Materials have a dozen different components each made from up to fifteen ingredients. Rubber is the largest single element. Specialties are softeners, reinforcing agents, tackifiers, plasticizers, anti weather materials, anti-oxidants and vulcanizing agents. Each of these is specially blended to make the nine distinct parts of an aircraft tire.

The main part of the tire is called the CARCASS. The carcass includes the rubber, fabric and bead wire. The UNDERTREAD is a layer of rubber that lies between the tread and the top of the carcass. Tubeless tires have a LINER that is a layer of dense rubber that acts an air sealant like an inter tube. The SIDEWALL is a layer of rubber that extends over the outside of the tire from tread to the bead. The foundation of a tire is called the BEAD. The bead gives the tire strength and bead is a number of cotton or other fiber cords that are wound parallel and diagonally to the circumference and centerline of the tire. The fabric provides the tire stability, bruise resistance, flexibility and weight carrying ability. Nylon is now used instead of cotton or rayon. Because of nylons characteristics two plies of nylon are given a 4-ply rating. Remember this the next time you see cord showing through the rubber.  The CHAFER is added as a layer of fabric and rubber about the beads of the tire where it holds to the wheel. The APEX STRIP is a triangular insert to shape the tire from the bead to the sidewall. The FLIPPER is a fabric addition
that circles the bead and apex strip and holds them for ease of manufacture and to give the tire a more rigid structure.

Tire Classification
Tire types are either III, VII or VIII that still exist at the present from the eight that existed over time. Type II is low pressure and high volume. Type Vii is extra-high pressure for military and civil jets and prop jets. Type VIII is a low profile, high pressure for very high takeoff speeds.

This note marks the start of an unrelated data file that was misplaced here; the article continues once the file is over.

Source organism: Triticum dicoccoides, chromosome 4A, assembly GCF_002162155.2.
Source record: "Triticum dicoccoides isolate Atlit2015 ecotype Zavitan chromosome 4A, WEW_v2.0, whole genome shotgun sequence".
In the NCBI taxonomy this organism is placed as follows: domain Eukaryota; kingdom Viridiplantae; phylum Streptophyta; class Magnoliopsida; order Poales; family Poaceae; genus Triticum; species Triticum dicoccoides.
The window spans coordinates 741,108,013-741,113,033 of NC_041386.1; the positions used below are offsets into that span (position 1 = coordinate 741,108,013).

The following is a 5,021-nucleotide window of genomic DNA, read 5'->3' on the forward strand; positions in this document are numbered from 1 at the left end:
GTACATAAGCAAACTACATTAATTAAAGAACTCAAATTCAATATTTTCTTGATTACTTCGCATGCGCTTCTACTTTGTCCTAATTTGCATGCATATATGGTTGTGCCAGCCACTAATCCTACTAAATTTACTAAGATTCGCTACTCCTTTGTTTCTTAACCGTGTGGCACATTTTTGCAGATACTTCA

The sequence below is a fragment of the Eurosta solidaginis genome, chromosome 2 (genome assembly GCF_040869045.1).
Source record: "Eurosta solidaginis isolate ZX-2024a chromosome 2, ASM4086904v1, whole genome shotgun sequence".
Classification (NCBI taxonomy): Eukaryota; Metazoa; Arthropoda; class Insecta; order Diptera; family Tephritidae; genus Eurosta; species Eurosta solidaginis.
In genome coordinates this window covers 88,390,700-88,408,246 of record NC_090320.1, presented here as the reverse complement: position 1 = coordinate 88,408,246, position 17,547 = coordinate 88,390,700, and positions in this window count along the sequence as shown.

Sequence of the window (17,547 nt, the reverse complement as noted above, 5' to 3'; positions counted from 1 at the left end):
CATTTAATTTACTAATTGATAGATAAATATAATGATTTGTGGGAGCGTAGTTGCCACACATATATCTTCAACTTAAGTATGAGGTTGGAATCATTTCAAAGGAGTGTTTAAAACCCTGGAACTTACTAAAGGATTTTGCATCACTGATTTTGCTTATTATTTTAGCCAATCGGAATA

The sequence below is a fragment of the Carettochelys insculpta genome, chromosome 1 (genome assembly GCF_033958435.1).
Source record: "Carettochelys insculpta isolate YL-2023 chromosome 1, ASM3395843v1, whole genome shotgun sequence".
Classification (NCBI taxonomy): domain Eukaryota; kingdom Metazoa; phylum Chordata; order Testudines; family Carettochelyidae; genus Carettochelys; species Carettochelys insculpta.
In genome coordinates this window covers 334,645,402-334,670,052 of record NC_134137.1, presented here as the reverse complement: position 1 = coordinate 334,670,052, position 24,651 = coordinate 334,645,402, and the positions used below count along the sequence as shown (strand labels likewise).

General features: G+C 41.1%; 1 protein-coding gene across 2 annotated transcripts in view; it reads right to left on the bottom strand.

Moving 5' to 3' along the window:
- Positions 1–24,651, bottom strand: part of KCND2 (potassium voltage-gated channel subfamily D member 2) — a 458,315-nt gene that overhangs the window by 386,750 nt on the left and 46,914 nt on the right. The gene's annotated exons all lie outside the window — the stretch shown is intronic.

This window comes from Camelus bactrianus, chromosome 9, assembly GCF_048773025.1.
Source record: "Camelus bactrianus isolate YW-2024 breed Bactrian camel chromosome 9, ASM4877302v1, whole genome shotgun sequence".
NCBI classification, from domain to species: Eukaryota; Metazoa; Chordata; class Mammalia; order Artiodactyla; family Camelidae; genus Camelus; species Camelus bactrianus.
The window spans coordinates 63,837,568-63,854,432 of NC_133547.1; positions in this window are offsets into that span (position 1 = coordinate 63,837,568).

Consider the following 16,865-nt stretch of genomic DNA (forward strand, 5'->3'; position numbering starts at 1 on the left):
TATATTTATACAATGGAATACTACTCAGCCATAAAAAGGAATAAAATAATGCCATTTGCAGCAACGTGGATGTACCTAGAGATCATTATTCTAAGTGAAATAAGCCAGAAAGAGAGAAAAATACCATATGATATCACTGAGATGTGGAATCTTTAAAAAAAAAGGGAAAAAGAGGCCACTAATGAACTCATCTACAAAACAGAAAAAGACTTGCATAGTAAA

Tire Care
Proper inflation extends tire life
. Only an accurate needle gauge should be used at least once a week. Under-inflation causes a tire to overheat on landing, taxiing and takeoff.  Over- inflation causes a tire to wear unevenly and excessively. Sharp turns should always have the inside tire rolling. The more a tire flexes the hotter it gets. Touchdown speeds should be as slow as the aircraft performance will allow. The tire goes from dead still to full speed in an instant on landing touchdown. This transition should be done as slow as possible. Excessive braking speed is a sure way to tire failure.  The tire tread is essential to give the tire stability and resistance to sideloads and hydroplaning.  Move your tires every few days to distribute the weight and weathering that takes place naturally.

---Excessive inflation that causes the tread center to wear excessively.
---One sided tire wear is caused by excessive camber of the tire out or in.
---Weather checking is acceptable unless the chord is exposed.
---Tires can be re-treaded if wear is stopped soon enough.
---Any cut through 50% of a rib is cause for removal.
---Braking hard will damage the bead making removal necessary.
---Rough runways cause excessive tire wear.
---Severe braking can and will cause flat spots on tires.
---The use of improper tire tools during installation will damage tires.
---Tire abuse of many kinds can cause tread separation.
---Running on a flat tire can and will cause irreparable tire damage.

Flying with Pressure
Absolute pressure, such as manifold pressure, is pressure relative to a total vacuum.
--Gauge pressure is the difference between atmospheric pressure and the measured pressure. An example would be differential cabin pressure measured as the difference between static pressure (outside pressure) and inside cabin pressure.
---Differential pressure is measured between two separate pressures as that sealed inside an altimeter bellows and the atmospheric pressure.

Airplanes have several possible fluid pressures such as hydraulic, oil and cooling (rare). Non-fluid pressures such as vacuum, manifold, pitot and static are part of most every aircraft. Hydraulic pressure operates brakes, struts, shimmy dampers and some flaps. Oil pressure keeps moving metal parts apart and inline engines are liquid cooled. Vacuum pressure drives most HI and AI. This pressure can be obtained from a venturi or a suction pump. The difference between pitot and static air pressure gives us our airspeed reading.